Eden Project co-founder Sir Tim Smit said he hoped the iconic attraction would "bounce back" in 2013 after a drop in visitor numbers and delays in new business forced the possible loss of up to 70 jobs.
The landmark attraction, which lost some 30 staff this time last year, confirmed on Monday that up to one in seven staff could leave as it looks to cut costs by £2 million a year.
Eden, which currently has the equivalent of 445 full-time posts, blamed a combination of poor weather, a successful Olympics and the ongoing recession.
"We have had another horror with the weather and we will, for the first time, come in just under the one million visitors mark," Sir Tim said yesterday. "In psychological terms that's a bit of a bruiser.
"We are hoping that the year was so exceptional, with such an amazing Olympics, that 2013 will be the year that we bounce back."
The environmental attraction, built for an initial £80 million, opened in a former china clay pit near St Austell in 2001 and is among the most successful schemes funded by the Millennium Commission.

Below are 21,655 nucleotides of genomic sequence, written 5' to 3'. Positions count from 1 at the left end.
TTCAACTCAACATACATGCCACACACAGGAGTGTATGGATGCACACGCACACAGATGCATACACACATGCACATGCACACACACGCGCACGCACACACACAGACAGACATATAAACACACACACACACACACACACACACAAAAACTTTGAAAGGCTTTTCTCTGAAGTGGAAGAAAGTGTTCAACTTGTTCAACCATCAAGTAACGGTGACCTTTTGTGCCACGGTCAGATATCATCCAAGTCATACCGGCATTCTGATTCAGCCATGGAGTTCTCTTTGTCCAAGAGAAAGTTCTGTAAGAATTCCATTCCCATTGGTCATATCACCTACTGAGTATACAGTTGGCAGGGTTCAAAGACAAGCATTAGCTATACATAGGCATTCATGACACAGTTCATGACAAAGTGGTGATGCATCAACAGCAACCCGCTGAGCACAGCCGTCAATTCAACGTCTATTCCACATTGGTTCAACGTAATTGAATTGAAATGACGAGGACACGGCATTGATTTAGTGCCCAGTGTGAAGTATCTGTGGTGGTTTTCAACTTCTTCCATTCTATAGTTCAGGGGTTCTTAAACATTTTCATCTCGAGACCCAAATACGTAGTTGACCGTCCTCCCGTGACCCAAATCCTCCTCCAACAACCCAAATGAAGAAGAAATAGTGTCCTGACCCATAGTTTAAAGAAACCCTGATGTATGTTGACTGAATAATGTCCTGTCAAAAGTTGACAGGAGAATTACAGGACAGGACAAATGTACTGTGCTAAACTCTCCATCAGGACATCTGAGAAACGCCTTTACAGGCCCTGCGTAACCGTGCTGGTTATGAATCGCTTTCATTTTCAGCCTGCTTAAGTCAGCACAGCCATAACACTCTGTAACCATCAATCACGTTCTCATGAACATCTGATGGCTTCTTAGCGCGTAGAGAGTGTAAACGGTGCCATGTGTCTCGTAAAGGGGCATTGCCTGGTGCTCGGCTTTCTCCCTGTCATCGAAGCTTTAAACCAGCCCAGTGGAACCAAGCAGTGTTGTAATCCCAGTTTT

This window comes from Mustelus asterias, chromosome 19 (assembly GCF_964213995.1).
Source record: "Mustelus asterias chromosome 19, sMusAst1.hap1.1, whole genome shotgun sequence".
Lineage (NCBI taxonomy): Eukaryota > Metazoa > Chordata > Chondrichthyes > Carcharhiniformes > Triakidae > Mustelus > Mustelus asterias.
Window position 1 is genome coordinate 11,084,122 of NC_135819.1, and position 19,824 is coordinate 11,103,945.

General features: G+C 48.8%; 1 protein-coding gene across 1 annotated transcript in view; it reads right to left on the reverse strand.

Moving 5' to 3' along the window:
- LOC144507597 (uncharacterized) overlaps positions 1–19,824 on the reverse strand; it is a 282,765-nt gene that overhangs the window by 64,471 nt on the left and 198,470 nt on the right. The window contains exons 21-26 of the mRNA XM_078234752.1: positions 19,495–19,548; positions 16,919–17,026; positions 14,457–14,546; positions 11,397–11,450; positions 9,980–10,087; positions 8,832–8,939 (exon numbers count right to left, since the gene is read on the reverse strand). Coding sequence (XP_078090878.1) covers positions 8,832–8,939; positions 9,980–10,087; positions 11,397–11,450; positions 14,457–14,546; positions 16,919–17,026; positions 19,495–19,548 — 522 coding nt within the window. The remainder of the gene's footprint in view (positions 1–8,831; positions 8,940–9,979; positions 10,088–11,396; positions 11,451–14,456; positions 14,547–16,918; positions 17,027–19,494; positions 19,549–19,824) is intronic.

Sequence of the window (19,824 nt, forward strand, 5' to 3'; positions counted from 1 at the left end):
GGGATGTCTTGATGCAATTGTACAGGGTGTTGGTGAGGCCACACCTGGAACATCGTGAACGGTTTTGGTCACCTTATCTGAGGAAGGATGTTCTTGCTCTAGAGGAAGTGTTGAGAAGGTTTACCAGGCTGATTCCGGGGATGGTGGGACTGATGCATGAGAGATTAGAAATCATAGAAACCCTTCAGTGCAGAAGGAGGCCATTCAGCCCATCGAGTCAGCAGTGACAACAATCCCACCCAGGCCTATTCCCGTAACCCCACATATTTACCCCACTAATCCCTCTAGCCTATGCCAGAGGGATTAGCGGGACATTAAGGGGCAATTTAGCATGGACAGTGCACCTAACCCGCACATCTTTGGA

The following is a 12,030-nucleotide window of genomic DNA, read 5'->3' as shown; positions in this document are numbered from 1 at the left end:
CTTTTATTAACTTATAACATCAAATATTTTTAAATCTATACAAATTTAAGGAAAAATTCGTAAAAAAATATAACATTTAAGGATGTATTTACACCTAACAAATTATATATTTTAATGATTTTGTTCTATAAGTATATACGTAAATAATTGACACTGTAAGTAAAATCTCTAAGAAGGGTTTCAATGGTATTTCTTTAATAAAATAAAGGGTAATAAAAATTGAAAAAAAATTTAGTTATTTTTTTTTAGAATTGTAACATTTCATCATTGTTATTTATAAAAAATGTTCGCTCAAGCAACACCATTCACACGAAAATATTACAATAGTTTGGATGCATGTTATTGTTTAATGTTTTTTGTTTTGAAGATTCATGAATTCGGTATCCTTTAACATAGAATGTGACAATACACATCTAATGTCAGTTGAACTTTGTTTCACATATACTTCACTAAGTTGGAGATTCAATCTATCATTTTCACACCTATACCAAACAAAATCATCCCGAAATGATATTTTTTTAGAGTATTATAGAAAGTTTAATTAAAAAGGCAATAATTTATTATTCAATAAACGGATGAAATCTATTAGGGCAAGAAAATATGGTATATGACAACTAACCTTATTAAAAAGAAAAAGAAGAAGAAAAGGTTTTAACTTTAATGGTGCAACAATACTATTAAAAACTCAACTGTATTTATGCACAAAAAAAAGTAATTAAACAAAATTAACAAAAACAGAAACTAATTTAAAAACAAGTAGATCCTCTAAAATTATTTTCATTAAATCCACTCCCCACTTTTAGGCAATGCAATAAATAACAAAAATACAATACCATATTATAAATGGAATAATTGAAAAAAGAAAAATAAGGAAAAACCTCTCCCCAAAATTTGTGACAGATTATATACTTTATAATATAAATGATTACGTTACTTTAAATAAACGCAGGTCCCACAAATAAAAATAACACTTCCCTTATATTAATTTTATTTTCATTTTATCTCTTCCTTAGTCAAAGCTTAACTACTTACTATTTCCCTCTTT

But Sir Tim said they moved three years ago to create a more "mixed economy" at Eden, instead of being wholly reliant on tourist income.
That includes innovative new schemes such as HOW2 – an initiative with Cornwall College to develop a training facility to serve the emerging green economy. But he admitted that planned projects, which could create another 150 jobs and could yet absorb some of those facing redundancy, were 6-9 months behind schedule. In the next few months, Eden is also hoping to announce a deal in China which Sir Tim said would be a "wonderful portal into China for all the green technology we are promoting here in Cornwall".
With its combination of problems, Sir Tim said they had been forced to make the "sad" but "grown up decision" to cut costs and jobs.
But he said: "There would be nothing more damaging (to Cornwall) than having a blue riband project looking like it wasn't capable of being run properly."